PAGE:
Q197  Peter Luff: Well, the announcement you made on 30 June, in a written answer, showed you were cutting the budget over the next three years. That is 30 June, the parliamentary answer I have here, so that answer is inaccurate, is it?

  Mr Brown: I think you will find that in times like this, where the need for greater energy efficiency through insulation and draught-proofing can both save energy and cut the bills of households, there will be further measures that will be announced soon.

  Q198  Malcolm Bruce: Just before we move on to the effect on transport, you have mentioned the North Sea, Prime Minister, and not only did you go to Saudi Arabia and encourage them to increase production, but you met oil companies in Aberdeenshire to have a similar discussion. We are currently still 90 per cent self-sufficient in oil and 70 per cent self-sufficient in gas and the estimate is that there is probably as much oil to be got out of the North Sea as we have yet produced, so can you tell us what you are prepared to do to ensure that we maximise the production from our own resources for oil and gas in the UK and, if I may make a local point, what you will do to support the infrastructure on the ground that is necessary to enable the companies to deliver that degree of extra oil and gas resources from the UK rather than from Saudi Arabia?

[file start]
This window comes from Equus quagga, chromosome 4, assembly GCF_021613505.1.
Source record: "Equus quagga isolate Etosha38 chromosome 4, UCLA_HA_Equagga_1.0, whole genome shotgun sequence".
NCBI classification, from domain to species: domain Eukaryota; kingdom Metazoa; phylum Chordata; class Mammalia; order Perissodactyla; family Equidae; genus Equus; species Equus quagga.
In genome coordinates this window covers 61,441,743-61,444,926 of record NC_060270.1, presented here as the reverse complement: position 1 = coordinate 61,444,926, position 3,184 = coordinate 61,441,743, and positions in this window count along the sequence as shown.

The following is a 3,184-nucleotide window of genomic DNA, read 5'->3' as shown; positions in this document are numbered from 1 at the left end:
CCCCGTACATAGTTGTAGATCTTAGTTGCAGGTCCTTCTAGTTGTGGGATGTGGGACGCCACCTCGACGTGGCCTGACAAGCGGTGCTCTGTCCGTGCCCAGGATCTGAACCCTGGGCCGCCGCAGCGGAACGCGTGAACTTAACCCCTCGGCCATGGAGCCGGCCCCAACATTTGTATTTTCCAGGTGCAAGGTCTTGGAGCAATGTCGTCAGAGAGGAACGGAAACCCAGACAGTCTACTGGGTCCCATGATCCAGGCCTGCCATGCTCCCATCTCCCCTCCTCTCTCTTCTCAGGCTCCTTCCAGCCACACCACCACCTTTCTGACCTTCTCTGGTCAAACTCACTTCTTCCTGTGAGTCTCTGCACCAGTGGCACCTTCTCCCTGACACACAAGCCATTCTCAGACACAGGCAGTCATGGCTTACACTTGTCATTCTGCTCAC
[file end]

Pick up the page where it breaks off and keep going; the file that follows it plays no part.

Mr Brown: It is true to say that some estimates suggest we have only taken half the oil from the North Sea that is available and, therefore, there is a considerable amount of resource there. The difficulty is we are moving to a new stage of exploration and development where you are dealing with small fields, you are dealing with difficult-to-recover oil and you are dealing with the West Shetlands, so there are three specific types of problem that have got to be dealt with. That is why we are looking at the incentives for exploration and development and we will bring forward proposals, if we think it is right to do so, and that is why the activity in the North Sea has tended to move from the big majors to smaller companies who are more willing to spend their energies developing particular fields that are more difficult for extraction and demand special expertise.

  Q199  Malcolm Bruce: Those are the ones who could do with the unexpected tax changes that you imposed upon them in the past.

  Mr Brown: Well, we have given, as you know, special tax incentives for exploration for these particular types of companies and we will look at what we can do. There is this other issue about existing fields where we have only extracted about 40 or 50 per cent of the oil, but it is harder to get to the rest of the oil and we are going to look at that as well, so these are the three problems, the small fields, hard-to-extract oil in big fields and the West Shetland activity, and we are looking at all of these things.